Is Attachment Parenting ‘Anti-Libertarian?’

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In a misguided, ill-informed article Kennedy tells readers "Why I Mock u2018Attachment Parenting' and the Kids it Produces: or, the case for libertarian parenting."

Kennedy's main problem with attachment parents seems to be the way they feed their kids. Which is strange because attachment parenting doesn't have much to say about how one should feed one's kids beyond encouraging breastfeeding and "feeding with love and respect." It certainly doesn't require one to be gluten free or vegan. And there are plenty of non-parents and plenty of libertarians who don't want to eat the food poisoned by the taxpayer subsidized monopolist Monsanto company.

I'm not even sure what to say about Kennedy's mean-spirited mocking of potentially fatal food allergies. Perhaps if one doesn't want to deal with a nut-free policy, which may be necessary to save the life of someone else's child, one could, in the spirit of libertarianism, choose a different school (preferably one that isn't funded by the federal government).

Food preference seems and odd place for an alleged libertarian to spend the bulk of her criticism of a parenting philosophy.

Kennedy isn't really attacking attachment parenting anyway. She's just ascribed the label to any style of parenting she happens to find personally annoying. An examination of the principles of attachment parenting reveals that attachment parenting can be very attractive to those professing a libertarian point of view.

There are varying definitions of attachment parenting, but for the sake of this article, I'll use the 7 Baby B's put forth by Dr. William Sears, the man who is credited with coining the term "attachment parenting."

  1. Birth Bonding. The ideal is a non-medicated birth with no separation of the mother and baby. At first blush I don't see this as an important political marker, but it can be noted that this style of birth is not the norm in US hospitals. To obtain this ideal, many parents must fight for the right to birth their way. Some opt to birth at home in order to avoid bureaucratic interference in their birth choices. A few even become vocal advocates for more freedom regarding where and with whom a woman gives birth. Commies!
  2. Breastfeeding. Mothers are encouraged to breastfeed their infants if they are able. They are not forced to breastfeed. There is no attachment parenting Gestapo. But it's encouraged. As a benefit, each mother who avoids buying formula lessens her contribution to the heavily subsidized corn and soy industries.
  3. Babywearing. This means carrying your baby in some sort of contraption that attaches the bundle of joy to your body. It promotes, among other things, freedom of movement for the parent. Ever tried to climb a mountain with a baby stroller?
  4. Bedding close to baby. While Kennedy spent a fair amount of her time criticizing this practice, I'm not sure how, exactly, it is anti-libertarian. Her main argument seems to be that with a baby nearby, the parents can't enjoy "the acts which brought their babies into being." Strangely though, many attachment parents do manage to have more than one child.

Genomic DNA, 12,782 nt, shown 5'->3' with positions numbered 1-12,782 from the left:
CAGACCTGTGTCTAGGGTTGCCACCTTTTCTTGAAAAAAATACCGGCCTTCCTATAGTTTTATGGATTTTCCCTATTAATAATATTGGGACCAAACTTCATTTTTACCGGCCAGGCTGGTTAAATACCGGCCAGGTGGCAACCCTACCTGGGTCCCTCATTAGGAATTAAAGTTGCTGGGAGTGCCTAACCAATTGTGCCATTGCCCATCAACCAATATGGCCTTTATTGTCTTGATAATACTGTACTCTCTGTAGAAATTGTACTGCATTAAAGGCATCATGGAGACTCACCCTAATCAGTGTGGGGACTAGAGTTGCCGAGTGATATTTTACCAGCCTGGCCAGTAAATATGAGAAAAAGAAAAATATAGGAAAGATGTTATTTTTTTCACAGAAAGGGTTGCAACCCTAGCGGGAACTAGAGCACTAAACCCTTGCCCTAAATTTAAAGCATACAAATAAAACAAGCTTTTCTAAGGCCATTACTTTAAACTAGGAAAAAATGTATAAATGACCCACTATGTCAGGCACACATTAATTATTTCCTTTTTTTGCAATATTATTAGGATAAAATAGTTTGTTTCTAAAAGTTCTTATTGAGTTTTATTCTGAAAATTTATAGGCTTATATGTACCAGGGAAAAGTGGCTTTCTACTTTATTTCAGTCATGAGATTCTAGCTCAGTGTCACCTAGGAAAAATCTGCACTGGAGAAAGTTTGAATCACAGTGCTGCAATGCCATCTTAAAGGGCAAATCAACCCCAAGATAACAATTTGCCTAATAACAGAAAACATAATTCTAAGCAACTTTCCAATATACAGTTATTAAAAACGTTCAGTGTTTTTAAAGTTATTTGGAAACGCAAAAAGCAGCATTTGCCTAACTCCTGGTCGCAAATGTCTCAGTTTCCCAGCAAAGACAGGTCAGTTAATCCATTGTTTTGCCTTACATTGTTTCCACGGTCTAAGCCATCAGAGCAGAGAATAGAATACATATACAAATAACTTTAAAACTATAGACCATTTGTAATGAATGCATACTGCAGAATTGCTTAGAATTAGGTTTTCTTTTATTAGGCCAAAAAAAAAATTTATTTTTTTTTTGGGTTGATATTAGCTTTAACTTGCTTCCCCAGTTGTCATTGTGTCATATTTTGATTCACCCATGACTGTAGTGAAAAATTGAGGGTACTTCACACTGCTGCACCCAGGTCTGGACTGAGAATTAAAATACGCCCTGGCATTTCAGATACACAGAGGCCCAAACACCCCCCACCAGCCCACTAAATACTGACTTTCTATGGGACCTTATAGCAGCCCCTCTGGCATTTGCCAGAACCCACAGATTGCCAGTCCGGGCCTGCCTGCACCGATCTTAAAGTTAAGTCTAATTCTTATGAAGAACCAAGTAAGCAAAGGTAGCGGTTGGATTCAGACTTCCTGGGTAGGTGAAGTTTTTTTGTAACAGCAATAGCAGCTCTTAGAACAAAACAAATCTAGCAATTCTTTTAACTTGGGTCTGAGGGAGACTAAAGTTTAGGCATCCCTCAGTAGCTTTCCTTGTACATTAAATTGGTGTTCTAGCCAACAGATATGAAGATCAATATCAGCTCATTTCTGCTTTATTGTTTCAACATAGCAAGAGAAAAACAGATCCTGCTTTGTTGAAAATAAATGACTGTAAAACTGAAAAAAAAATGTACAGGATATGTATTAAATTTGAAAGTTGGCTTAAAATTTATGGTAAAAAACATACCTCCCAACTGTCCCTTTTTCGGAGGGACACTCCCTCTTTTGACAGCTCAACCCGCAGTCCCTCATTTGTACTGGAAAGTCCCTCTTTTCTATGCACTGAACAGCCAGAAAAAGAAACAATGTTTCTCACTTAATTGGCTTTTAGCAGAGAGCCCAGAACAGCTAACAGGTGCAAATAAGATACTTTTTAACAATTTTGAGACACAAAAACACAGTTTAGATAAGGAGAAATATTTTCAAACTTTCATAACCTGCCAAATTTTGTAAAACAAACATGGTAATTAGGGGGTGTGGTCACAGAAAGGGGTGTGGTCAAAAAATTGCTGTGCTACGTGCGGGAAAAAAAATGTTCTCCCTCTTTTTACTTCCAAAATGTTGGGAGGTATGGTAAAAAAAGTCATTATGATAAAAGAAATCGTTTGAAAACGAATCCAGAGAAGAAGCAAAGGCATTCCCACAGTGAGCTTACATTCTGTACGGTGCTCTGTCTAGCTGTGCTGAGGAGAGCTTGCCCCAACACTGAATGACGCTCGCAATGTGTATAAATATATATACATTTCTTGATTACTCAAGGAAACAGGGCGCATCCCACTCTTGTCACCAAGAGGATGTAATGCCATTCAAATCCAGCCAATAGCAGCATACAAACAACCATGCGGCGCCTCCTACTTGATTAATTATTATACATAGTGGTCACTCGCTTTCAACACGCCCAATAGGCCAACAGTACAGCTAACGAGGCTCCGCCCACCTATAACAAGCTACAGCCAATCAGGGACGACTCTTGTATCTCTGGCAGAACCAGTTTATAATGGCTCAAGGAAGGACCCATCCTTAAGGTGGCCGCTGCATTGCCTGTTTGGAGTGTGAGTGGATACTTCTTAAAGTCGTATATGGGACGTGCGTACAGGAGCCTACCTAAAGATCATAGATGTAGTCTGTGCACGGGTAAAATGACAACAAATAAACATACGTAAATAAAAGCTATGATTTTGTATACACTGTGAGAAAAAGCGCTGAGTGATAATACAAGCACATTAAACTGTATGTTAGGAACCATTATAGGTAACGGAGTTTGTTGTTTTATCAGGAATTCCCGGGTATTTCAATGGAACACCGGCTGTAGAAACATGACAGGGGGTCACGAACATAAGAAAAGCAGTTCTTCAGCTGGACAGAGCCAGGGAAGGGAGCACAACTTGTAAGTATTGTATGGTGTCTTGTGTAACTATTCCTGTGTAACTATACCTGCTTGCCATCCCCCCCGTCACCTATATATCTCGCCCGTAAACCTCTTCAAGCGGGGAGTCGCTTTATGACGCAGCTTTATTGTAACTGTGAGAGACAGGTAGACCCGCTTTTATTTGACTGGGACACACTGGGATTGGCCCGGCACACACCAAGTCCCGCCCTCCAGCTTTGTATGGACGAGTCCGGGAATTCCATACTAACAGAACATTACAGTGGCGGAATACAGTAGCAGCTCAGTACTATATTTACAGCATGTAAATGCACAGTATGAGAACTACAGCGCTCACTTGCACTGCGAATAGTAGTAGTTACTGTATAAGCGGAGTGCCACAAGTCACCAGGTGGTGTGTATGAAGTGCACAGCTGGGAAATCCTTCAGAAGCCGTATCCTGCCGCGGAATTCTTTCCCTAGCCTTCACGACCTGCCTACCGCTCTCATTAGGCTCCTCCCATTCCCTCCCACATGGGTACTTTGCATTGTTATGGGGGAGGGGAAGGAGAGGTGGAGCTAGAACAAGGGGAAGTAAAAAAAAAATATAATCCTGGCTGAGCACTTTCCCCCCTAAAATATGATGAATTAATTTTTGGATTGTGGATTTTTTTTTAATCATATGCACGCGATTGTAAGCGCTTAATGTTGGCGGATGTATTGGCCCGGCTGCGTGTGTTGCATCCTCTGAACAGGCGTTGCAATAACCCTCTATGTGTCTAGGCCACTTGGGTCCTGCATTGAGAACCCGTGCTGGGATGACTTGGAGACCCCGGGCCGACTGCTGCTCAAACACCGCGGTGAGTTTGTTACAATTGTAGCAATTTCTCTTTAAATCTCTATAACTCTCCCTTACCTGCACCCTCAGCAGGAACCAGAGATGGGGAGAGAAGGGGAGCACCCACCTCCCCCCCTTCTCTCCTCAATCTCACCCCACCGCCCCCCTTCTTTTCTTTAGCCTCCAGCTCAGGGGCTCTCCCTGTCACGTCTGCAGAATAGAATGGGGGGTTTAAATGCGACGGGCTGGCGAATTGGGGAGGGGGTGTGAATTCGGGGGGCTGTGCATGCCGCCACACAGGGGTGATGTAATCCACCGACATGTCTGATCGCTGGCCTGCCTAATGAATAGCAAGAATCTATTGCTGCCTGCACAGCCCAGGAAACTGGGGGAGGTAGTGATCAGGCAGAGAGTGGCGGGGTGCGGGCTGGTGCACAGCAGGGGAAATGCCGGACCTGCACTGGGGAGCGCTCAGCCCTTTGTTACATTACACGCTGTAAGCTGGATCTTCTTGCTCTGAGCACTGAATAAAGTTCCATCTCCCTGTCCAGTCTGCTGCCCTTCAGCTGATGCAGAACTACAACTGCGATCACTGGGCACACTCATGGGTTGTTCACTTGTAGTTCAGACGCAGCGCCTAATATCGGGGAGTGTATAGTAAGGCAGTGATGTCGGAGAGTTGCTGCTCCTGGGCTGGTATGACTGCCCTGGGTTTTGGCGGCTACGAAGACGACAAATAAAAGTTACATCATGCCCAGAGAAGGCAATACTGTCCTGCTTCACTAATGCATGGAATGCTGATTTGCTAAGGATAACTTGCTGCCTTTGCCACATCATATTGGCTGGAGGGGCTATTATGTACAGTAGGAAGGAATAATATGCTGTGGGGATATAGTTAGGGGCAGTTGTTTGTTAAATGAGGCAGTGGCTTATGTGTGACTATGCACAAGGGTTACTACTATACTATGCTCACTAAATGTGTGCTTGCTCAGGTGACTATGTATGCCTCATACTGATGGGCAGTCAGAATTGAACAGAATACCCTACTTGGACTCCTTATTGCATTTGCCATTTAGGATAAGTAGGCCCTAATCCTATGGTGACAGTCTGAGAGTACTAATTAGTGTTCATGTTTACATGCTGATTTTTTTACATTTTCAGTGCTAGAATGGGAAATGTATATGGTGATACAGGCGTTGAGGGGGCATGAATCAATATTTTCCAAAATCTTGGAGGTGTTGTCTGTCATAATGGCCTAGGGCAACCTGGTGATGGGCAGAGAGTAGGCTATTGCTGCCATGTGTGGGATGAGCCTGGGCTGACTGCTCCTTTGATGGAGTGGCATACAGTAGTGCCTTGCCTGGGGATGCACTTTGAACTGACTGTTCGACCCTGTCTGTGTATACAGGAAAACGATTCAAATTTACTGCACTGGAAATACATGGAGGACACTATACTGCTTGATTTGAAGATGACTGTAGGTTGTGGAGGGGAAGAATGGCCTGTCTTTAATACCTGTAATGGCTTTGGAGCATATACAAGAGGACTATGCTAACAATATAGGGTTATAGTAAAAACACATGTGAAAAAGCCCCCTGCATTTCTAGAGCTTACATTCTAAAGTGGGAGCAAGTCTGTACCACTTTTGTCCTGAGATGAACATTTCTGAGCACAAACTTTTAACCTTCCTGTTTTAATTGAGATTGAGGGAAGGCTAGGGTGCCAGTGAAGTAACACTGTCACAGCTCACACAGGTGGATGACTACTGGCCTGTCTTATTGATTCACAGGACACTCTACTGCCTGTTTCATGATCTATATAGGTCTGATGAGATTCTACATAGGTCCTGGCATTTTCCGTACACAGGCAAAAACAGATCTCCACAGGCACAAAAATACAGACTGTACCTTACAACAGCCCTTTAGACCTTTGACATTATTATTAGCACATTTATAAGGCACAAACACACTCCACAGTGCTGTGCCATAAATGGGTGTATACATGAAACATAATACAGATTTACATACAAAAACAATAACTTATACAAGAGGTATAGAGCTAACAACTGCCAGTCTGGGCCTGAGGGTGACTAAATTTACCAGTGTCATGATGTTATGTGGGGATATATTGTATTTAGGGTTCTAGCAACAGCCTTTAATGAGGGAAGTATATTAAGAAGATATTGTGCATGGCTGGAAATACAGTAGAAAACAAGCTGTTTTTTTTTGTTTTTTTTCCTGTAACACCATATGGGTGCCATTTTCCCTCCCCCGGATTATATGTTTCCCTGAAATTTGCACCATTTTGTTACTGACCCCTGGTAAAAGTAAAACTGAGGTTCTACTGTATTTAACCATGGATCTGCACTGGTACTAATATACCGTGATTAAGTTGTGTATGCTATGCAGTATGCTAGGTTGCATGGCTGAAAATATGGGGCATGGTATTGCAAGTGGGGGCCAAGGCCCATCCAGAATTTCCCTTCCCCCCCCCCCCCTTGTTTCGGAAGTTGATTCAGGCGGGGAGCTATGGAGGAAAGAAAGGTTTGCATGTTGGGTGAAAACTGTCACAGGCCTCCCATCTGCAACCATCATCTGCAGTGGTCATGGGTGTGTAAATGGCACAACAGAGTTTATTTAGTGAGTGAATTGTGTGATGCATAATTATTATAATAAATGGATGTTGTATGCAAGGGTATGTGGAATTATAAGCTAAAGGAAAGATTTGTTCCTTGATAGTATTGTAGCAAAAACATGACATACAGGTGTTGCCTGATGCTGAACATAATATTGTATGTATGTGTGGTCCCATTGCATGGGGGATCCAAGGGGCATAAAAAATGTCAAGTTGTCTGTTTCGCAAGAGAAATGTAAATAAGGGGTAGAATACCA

5. Belief in the language value of your baby's cry. Basically, attachment parents believe (and research supports) that when a baby cries he's trying to communicate and a parent should try to figure out what his message is. Furthermore, by responding appropriately and sensitively to that message, a parent can help the baby develop successful communication skills. Attachment parents don't believe that all babies should be on the same four-hour feeding schedule. They don't believe that all babies have the same sleep needs. They don't believe in any one-size-fits-all approach to parenting. They believe that each baby is an individual and deserves to be listened to and responded to as an individual. Ironically, Kennedy argues that treating one's baby as a unique individual makes one a communist.
  6. Beware of baby trainers. Again, this is about eschewing any rigid system of parenting that ignores a family's or a child's unique needs. Attachment parenting is about trusting one's gut and listening to one's child. It's not about obeying commands from on high. While some parents can become dogmatic about the principles of attachment parenting, most recognize the necessity of rational thinking and balance. Which brings me to . . .
  7. Balance. The idea here is recognizing that while your baby is an individual with rights, so are you. You don't have neglect yourself to care for your baby.

That's it. That's the 7 Baby B's spelled out by attachment parenting expert, Dr. William Sears. There's one more tenet that many attachment parents adhere to once their babies are no longer babies, and that's Gentle Discipline. There have been thousands of pages written on exactly what this means, but to summarize briefly it means that a parent does not have the right to coerce a child through intimidation or violence. Now, good libertarians can disagree over whether the principles that guide interactions between adults and the state must also guide the relationships within a private family of adults and children. But non-coercion and non-violence are hardly anti-libertarian ideals.

I'm sure that libertarian parents subscribe to a wide range of parenting philosophies. Unless you're sending your newborn off to be raised in a state-run orphanage, I'm not sure your parenting choices can be said to be anti-libertarian. I would, however, argue that the principles of attachment parenting dovetail nicely with those of libertarianism.

Jessica McMaken [send her mail] has worked as an education policy writer, an early-childhood special educator, and has been an education consultant and parent educator since 2007. She has a master’s degree in education from the University of Colorado.

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